Maybe Taking ED Drugs and Nitrates Is Possible
You've probably seen the Cialis commercials with handsome middle-aged men smiling and embracing their partner. At one point, the golden-voiced narrator says, "Do not take Cialis if you take nitrates for chest pain, as this may cause an unsafe drop in blood pressure."
"Do Not Mix With Nitrates," reads the warning on any bottle of Viagra.
For men taking erectile dysfunction (ED) medications known as phosphodiesterase type 5 (PDE5) inhibitors, the message is clear: ED drugs and nitrates don't mix.
However, a new study suggests there may be little or no risk in taking ED drugs and nitrates if done properly. Even then, the drugs are still contraindicated, so no one should take it upon themselves to start mixing them. Always speak to a cardiologist and/or a urologist first.
The authors of the study, which was published online in the Annals of Internal Medicine, analyzed medical records from almost 250,000 men in Denmark between the ages of 30 and 85 with ischemic heart disease (IHD), also known as coronary heart disease. About 42,000 of the men had periods during which they received ongoing prescriptions for nitrates. Nitrates (e.g., nitroglycerin, isosorbide mononitrate) work by easing chest pain (angina) and may prevent heart attacks by causing the blood vessels to relax and widen.
The study indicated that from 2000 to 2018, the use of PDE5 inhibitors increased 20-fold among patients with IHD who were taking nitrates. No statistically significant association between concomitant use of the two medications and cardiovascular adverse events could be identified. The researchers suggested co-prescription could be safe, because no increased risk of heart attack, stroke or cardiac arrest following prescription of both drugs was found.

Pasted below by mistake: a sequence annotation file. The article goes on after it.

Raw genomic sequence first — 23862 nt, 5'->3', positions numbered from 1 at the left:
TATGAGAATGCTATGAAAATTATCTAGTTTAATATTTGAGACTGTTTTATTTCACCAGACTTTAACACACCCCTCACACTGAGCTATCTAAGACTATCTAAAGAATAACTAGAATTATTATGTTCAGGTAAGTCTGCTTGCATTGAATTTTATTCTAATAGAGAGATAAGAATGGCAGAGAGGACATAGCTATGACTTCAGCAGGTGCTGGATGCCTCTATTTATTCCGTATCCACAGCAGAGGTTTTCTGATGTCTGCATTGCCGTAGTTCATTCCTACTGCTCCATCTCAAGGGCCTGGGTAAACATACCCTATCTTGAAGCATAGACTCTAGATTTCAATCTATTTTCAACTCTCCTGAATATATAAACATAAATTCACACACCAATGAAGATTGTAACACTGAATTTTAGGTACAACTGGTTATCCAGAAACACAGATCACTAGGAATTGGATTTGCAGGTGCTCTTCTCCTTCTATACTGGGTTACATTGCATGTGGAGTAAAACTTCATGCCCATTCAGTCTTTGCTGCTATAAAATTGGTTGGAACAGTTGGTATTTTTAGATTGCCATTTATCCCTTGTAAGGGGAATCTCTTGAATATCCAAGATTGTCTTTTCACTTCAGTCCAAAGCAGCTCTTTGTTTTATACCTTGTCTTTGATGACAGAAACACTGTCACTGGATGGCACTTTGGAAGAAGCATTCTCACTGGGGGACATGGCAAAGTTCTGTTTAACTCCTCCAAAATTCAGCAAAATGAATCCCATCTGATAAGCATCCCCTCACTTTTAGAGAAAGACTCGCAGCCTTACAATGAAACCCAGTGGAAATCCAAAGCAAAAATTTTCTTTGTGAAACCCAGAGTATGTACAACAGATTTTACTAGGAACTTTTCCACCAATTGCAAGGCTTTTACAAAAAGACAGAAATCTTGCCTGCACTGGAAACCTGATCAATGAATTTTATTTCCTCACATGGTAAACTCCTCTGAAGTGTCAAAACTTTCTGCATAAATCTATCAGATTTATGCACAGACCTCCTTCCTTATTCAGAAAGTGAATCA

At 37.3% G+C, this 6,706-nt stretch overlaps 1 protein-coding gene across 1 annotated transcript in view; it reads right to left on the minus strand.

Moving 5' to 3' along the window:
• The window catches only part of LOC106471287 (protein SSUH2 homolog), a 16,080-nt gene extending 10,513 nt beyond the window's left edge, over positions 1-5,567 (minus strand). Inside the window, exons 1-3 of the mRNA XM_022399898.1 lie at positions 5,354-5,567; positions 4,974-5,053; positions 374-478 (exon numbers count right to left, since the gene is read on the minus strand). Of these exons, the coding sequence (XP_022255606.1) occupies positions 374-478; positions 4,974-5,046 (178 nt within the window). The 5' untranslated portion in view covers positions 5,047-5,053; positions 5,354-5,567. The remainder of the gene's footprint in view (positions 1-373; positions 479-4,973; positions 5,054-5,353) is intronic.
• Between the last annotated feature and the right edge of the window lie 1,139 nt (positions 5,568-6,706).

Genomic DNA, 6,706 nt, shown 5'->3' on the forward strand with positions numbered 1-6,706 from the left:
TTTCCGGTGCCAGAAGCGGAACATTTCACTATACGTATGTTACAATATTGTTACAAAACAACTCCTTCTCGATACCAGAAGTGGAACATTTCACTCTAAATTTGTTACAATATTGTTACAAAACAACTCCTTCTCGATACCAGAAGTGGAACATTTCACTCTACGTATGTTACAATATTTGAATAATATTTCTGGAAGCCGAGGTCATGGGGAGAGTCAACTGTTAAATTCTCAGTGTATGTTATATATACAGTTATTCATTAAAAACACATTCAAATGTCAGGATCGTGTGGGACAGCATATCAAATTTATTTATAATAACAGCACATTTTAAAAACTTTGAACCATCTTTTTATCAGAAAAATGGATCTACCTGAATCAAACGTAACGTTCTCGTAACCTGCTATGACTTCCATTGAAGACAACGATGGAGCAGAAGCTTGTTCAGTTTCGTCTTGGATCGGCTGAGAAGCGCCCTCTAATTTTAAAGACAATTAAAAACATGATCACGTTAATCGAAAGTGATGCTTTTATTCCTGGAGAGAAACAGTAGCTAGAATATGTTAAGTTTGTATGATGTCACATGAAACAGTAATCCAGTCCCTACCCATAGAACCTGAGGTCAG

What urologists think
Martin Kathrins, M.D., said he doubts the study's findings will change anyone's medical practice because they do not make clear what type of counseling the patients in the study were given.
"For all we know, the patient was counseled to actively not take a nitroglycerin sublingual tablet at around the time they're taking a PDE5 inhibitor," said Kathrins, an assistant professor of surgery at Harvard Medical School and a urologist at Brigham and Women's Hospital in Boston. "There's really no granular data on the timing of this, and the implication is fairly dangerous."
If a man has a cardiac event and he's on a nitrate, it's difficult to tease out the etiology, or cause, Kathrins said, adding there's still a strong possibility that dangerously low blood pressure is possible if nitrates and ED drugs are taken concurrently.
"This study, while it's definitely intriguing and it warrants further investigation, I don't think is quite enough ammunition to change clinical practice," he said.
One urologist declined to be interviewed about the study for this article, saying he would "rather not counter that absolute contraindication." A contraindication is a reason not to take a particular medical treatment due to the harm it may cause the patient. PDE5 inhibitors are contraindicated in patients taking nitrates.